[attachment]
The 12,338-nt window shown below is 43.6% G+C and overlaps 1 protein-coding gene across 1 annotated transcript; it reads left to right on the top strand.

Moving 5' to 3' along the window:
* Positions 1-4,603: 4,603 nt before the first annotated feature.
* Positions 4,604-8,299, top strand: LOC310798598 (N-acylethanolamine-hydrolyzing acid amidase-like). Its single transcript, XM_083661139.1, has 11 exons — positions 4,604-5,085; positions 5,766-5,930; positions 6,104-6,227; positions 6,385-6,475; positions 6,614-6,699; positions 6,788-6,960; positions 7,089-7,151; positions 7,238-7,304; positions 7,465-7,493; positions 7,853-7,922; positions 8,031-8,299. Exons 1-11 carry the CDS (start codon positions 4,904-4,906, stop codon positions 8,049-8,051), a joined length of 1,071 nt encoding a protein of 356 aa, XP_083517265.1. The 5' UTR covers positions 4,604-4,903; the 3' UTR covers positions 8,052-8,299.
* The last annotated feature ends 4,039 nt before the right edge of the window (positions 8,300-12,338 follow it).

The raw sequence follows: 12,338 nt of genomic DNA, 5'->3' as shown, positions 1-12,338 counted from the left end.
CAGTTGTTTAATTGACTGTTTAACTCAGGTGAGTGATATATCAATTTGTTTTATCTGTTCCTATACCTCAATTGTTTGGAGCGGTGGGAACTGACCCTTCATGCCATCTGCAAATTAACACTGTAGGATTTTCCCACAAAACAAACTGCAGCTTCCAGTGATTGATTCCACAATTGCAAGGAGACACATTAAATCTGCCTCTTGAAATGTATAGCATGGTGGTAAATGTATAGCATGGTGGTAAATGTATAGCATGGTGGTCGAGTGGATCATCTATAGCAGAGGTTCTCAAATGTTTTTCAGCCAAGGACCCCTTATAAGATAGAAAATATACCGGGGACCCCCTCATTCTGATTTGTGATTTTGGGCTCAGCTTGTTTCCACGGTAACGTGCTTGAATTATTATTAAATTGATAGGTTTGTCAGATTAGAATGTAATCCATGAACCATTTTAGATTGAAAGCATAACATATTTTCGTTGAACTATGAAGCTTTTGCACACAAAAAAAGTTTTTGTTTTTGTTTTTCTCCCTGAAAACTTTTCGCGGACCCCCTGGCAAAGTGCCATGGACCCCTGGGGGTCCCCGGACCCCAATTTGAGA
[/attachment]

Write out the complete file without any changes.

The 12,338-nt window shown below is 43.6% G+C and overlaps 1 protein-coding gene across 1 annotated transcript; it reads left to right on the top strand.

Moving 5' to 3' along the window:
* Positions 1-4,603: 4,603 nt before the first annotated feature.
* Positions 4,604-8,299, top strand: LOC310798598 (N-acylethanolamine-hydrolyzing acid amidase-like). Its single transcript, XM_083661139.1, has 11 exons — positions 4,604-5,085; positions 5,766-5,930; positions 6,104-6,227; positions 6,385-6,475; positions 6,614-6,699; positions 6,788-6,960; positions 7,089-7,151; positions 7,238-7,304; positions 7,465-7,493; positions 7,853-7,922; positions 8,031-8,299. Exons 1-11 carry the CDS (start codon positions 4,904-4,906, stop codon positions 8,049-8,051), a joined length of 1,071 nt encoding a protein of 356 aa, XP_083517265.1. The 5' UTR covers positions 4,604-4,903; the 3' UTR covers positions 8,052-8,299.
* The last annotated feature ends 4,039 nt before the right edge of the window (positions 8,300-12,338 follow it).

The raw sequence follows: 12,338 nt of genomic DNA, 5'->3' as shown, positions 1-12,338 counted from the left end.
CAGTTGTTTAATTGACTGTTTAACTCAGGTGAGTGATATATCAATTTGTTTTATCTGTTCCTATACCTCAATTGTTTGGAGCGGTGGGAACTGACCCTTCATGCCATCTGCAAATTAACACTGTAGGATTTTCCCACAAAACAAACTGCAGCTTCCAGTGATTGATTCCACAATTGCAAGGAGACACATTAAATCTGCCTCTTGAAATGTATAGCATGGTGGTAAATGTATAGCATGGTGGTAAATGTATAGCATGGTGGTCGAGTGGATCATCTATAGCAGAGGTTCTCAAATGTTTTTCAGCCAAGGACCCCTTATAAGATAGAAAATATACCGGGGACCCCCTCATTCTGATTTGTGATTTTGGGCTCAGCTTGTTTCCACGGTAACGTGCTTGAATTATTATTAAATTGATAGGTTTGTCAGATTAGAATGTAATCCATGAACCATTTTAGATTGAAAGCATAACATATTTTCGTTGAACTATGAAGCTTTTGCACACAAAAAAAGTTTTTGTTTTTGTTTTTCTCCCTGAAAACTTTTCGCGGACCCCCTGGCAAAGTGCCATGGACCCCTGGGGGTCCCCGGACCCCAATTTGAGA